It’s a drum I’ve happily been beating since I went to grad school in the early 1990s. There I learned about the decades’ worth of research into the effectiveness of psychotherapy for virtually any disorder. Since then, I’ve been telling anyone who will listen — psychotherapy works!
And now with the implementation of the mental health parity act and the Affordable Care Act, psychotherapy will become even more affordable to anyone who wants to give it a try. So why not try it?
Psychotherapy is suffering a decline in usage in the past decade. Yet the research tells us psychotherapy is often more effective than medications in helping patients relieve the symptoms of common mental disorders, like depression, anxiety and bipolar disorder.
As Horvath (2013) wrote earlier this year, there is no question whether psychotherapy is effective or not: “The impact of the first meta-analysis, and those that followed, was multidirectional and far-reaching. To a large extent, the question whether psychotherapy — as such — is effective is no longer debated.” Put simply — it works.
Too often today, people first turn to a medication, and then to psychotherapy. What I argued back in 2008 is still true today — psychotherapy goes along with medication. Always. For virtually every disorder, and every individual, psychotherapy will enhance and speed up the process of recovery and healing from mental illness.
Forgo psychotherapy, and you’re getting half the treatment effectiveness, which will more often than not take twice as long. I’m not just make this up… Glick (2004) cites multiple studies that clearly demonstrate psychotherapy’s value in conjunction with medication: “The Barlow et al. study on panic disorder [for instance] showed that following drug alone, about 85 percent of patients relapsed, but only 15 relapsed when they had psychotherapy plus drug.”
Psychotherapy works as a first-line treatment for many common mental disorders, including most forms of depression. Psychotherapy is effective and time-limited when wielded by an experienced therapist.
But it’s important to find the right therapist — one you can form a good, professional working relationship with. In the field, they call this forming a strong therapeutic alliance. And in such relationships, you’ll find good patient outcomes according to Horvath (2013): “One of the most important research finding is that alliance, measured as early as between the third and fifth session, is a reliable prognosticator of therapy outcome.”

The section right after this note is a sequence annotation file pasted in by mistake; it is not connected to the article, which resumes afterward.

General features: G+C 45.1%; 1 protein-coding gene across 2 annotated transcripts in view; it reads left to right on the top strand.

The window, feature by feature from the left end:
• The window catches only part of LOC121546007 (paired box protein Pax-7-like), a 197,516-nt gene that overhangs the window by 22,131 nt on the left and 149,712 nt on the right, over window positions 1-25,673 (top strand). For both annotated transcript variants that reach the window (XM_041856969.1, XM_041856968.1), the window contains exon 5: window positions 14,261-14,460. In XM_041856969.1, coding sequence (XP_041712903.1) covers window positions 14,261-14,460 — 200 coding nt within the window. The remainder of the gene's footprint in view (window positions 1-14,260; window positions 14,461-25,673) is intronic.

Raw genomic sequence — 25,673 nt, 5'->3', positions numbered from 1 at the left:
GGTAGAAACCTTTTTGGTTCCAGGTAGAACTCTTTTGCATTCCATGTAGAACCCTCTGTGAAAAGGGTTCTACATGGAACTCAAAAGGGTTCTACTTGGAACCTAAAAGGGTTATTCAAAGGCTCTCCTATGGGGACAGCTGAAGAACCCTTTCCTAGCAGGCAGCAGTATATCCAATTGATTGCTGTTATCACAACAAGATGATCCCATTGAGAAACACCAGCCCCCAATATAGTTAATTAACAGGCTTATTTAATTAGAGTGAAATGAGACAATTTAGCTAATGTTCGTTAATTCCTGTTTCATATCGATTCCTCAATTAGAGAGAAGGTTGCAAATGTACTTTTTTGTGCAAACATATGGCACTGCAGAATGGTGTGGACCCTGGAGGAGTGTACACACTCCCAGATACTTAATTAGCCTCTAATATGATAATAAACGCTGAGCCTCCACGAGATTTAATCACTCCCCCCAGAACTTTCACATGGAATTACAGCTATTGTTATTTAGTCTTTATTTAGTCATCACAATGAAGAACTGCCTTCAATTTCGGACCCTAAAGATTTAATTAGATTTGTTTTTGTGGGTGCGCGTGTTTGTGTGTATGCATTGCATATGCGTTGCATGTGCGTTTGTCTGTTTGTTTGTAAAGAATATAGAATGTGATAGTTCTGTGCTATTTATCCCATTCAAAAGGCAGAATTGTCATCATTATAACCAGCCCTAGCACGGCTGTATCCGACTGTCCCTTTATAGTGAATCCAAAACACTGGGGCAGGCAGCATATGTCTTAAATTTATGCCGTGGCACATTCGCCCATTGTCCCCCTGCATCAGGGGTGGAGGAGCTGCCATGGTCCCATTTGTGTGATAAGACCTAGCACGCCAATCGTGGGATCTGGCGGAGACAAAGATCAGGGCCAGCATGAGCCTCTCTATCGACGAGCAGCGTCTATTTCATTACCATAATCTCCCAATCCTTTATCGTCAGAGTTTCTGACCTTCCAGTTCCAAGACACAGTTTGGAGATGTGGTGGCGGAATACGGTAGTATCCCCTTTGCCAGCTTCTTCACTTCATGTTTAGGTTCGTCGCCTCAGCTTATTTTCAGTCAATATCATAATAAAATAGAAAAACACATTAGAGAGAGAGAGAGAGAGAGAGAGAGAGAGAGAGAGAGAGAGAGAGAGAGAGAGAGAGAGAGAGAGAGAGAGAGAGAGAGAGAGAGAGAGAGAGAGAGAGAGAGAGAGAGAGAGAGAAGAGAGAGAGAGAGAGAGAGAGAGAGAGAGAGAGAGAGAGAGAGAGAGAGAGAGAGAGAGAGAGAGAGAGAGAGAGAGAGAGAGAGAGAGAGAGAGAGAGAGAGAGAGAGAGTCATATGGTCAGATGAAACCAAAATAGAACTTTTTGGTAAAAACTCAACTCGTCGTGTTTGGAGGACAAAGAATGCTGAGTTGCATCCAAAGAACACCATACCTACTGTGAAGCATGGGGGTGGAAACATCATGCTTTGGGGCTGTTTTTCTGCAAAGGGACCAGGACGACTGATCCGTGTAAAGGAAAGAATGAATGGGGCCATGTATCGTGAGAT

Just like you may not find the right contractor when you go to build a deck on the back of your house, or the right hair stylist when you go to get a haircut, you may not find the right therapist on your first try. It’s important to recognize that the therapist works for you — so it is in your best interests to find one you feel comfortable with and helps you bring about changes in your life and thinking.
In short, psychotherapy works. So why not try it?
This post is written in honor of National Psychotherapy Day, “a day when clinicians, clients, and therapy advocates will unite to promote the profession, fight stigma, educate the public, and draw attention to the needs of community mental health.” I hope you’ll join us!
Horvath, AO. (2013). You can’t step into the same river twice, but you can stub your toes on the same rock: Psychotherapy outcome from a 50-year perspective. Psychotherapy, 50, 25-32.
Glick, ID. (2004). Adding Psychotherapy to Pharmacotherapy: Data, Benefits, and Guidelines for Integration. American Journal of Psychotherapy, 58, 186-208.
This post currently has
You can read the comments or leave your own thoughts.
Last reviewed: By John M. Grohol, Psy.D. on 25 Sep 2013
Published on PsychCentral.com. All rights reserved.
Grohol, J. (2013). Psychotherapy Works, So Why Not Try It?. Psych Central. Retrieved on December 21, 2014, from http://psychcentral.com/blog/archives/2013/09/25/psychotherapy-works-so-why-not-try-it/